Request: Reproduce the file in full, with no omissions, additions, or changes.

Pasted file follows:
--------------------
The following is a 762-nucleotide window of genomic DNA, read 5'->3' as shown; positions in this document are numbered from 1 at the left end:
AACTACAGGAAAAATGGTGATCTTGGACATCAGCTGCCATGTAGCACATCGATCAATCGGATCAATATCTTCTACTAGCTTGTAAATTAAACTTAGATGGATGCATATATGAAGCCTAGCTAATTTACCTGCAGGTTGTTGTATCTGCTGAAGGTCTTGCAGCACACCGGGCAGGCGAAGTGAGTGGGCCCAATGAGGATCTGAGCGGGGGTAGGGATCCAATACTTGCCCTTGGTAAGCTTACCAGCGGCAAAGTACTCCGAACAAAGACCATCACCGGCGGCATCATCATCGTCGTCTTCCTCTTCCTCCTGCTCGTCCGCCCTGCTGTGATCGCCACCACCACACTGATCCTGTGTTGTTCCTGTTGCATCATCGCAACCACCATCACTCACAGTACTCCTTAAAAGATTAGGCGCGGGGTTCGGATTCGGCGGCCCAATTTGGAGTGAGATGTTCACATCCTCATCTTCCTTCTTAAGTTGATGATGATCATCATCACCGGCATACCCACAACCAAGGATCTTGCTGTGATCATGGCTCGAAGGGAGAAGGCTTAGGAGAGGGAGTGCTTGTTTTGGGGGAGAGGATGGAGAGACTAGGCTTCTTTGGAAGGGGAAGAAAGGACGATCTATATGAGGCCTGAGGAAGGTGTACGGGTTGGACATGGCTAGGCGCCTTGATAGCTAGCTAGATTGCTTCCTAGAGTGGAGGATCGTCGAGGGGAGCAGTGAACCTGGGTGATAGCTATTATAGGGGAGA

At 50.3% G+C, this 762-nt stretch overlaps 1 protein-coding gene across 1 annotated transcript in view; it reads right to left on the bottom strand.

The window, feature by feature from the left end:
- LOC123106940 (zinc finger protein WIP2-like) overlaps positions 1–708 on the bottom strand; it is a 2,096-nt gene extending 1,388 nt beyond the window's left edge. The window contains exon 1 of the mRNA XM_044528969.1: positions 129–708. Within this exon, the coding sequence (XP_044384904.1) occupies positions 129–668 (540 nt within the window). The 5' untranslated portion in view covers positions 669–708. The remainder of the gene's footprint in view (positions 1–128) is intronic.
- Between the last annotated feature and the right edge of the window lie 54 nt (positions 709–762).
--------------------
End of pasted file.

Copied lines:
The following is a 762-nucleotide window of genomic DNA, read 5'->3' as shown; positions in this document are numbered from 1 at the left end:
AACTACAGGAAAAATGGTGATCTTGGACATCAGCTGCCATGTAGCACATCGATCAATCGGATCAATATCTTCTACTAGCTTGTAAATTAAACTTAGATGGATGCATATATGAAGCCTAGCTAATTTACCTGCAGGTTGTTGTATCTGCTGAAGGTCTTGCAGCACACCGGGCAGGCGAAGTGAGTGGGCCCAATGAGGATCTGAGCGGGGGTAGGGATCCAATACTTGCCCTTGGTAAGCTTACCAGCGGCAAAGTACTCCGAACAAAGACCATCACCGGCGGCATCATCATCGTCGTCTTCCTCTTCCTCCTGCTCGTCCGCCCTGCTGTGATCGCCACCACCACACTGATCCTGTGTTGTTCCTGTTGCATCATCGCAACCACCATCACTCACAGTACTCCTTAAAAGATTAGGCGCGGGGTTCGGATTCGGCGGCCCAATTTGGAGTGAGATGTTCACATCCTCATCTTCCTTCTTAAGTTGATGATGATCATCATCACCGGCATACCCACAACCAAGGATCTTGCTGTGATCATGGCTCGAAGGGAGAAGGCTTAGGAGAGGGAGTGCTTGTTTTGGGGGAGAGGATGGAGAGACTAGGCTTCTTTGGAAGGGGAAGAAAGGACGATCTATATGAGGCCTGAGGAAGGTGTACGGGTTGGACATGGCTAGGCGCCTTGATAGCTAGCTAGATTGCTTCCTAGAGTGGAGGATCGTCGAGGGGAGCAGTGAACCTGGGTGATAGCTATTATAGGGGAGA

At 50.3% G+C, this 762-nt stretch overlaps 1 protein-coding gene across 1 annotated transcript in view; it reads right to left on the bottom strand.

The window, feature by feature from the left end:
- LOC123106940 (zinc finger protein WIP2-like) overlaps positions 1–708 on the bottom strand; it is a 2,096-nt gene extending 1,388 nt beyond the window's left edge. The window contains exon 1 of the mRNA XM_044528969.1: positions 129–708. Within this exon, the coding sequence (XP_044384904.1) occupies positions 129–668 (540 nt within the window). The 5' untranslated portion in view covers positions 669–708. The remainder of the gene's footprint in view (positions 1–128) is intronic.
- Between the last annotated feature and the right edge of the window lie 54 nt (positions 709–762).